Photographer: Michael Nagle/Bloomberg

Housing Starts in U.S. Climbed to Four-Month High in February

Beginning construction of U.S. houses climbed to a four-month high in February, led by the strongest pace of single-family homebuilding in nearly a decade.

Residential starts advanced 3 percent to a 1.29 million annualized rate, a Commerce Department report showed Thursday. The median forecast of economists surveyed by Bloomberg was 1.26 million. Construction of one-family dwellings rose 6.5 percent to an 872,000 pace, the fastest since October 2007.

Homebuilding, which may have benefited from warmer winter weather during the month, continues to pick up as a tight job market and healthier finances give potential buyers the wherewithal to make purchases. At the same time, higher mortgage costs, rising property values and a shortage of ready-to-build lots represent hurdles for the industry.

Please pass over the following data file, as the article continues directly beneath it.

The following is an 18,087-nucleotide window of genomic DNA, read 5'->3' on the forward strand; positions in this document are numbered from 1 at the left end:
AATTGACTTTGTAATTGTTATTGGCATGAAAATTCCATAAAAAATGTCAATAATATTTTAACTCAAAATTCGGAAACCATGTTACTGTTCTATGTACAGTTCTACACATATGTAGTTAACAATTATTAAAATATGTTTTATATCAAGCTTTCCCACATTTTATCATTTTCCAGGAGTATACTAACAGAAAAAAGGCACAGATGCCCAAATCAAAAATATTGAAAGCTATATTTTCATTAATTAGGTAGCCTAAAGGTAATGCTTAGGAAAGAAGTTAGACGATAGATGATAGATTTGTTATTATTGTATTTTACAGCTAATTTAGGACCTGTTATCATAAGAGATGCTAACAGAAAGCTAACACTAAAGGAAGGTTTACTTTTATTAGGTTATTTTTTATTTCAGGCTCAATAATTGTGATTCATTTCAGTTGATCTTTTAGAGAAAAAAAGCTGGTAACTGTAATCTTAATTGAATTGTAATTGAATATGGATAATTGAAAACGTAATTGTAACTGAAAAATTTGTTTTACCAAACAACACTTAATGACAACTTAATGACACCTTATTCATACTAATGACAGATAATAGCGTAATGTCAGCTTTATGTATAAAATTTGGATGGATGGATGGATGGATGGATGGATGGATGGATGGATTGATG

Applications to build one-family homes rose to an 832,000 annualized rate in February, the strongest since September 2007. Overall permits, a proxy for future construction, decreased 6.2 percent to 1.21 million as applications for apartment building declined.

Estimates for housing starts ranged from 1.21 million to 1.4 million, according to the Bloomberg survey of economists. The previous month was revised from a 1.25 million pace.

Work on multifamily homes, such as townhouses and apartment buildings, fell 3.7 percent to an annual rate of 416,000. Data on these projects, which have led housing starts in recent years, can be volatile.

Permits for multifamily structures plunged 21.6 percent to a 381,000 annualized rate.

While three of four regions posted a decline in February starts, the decreases were hurt by slowdowns in multifamily home construction, the report showed. Homebuilding jumped 35.7 percent in the West. Starts of single-family dwellings increased in all regions but the South.

The National Association of Home Builders/Wells Fargo index of homebuilder sentiment jumped to 71 in March, the highest since June 2005, from 65 the prior month, according to data released Wednesday. Readings greater than 50 mean more respondents reported market conditions as good. The measures of prospective buyer traffic, current sales and the six-month outlook also showed gains.

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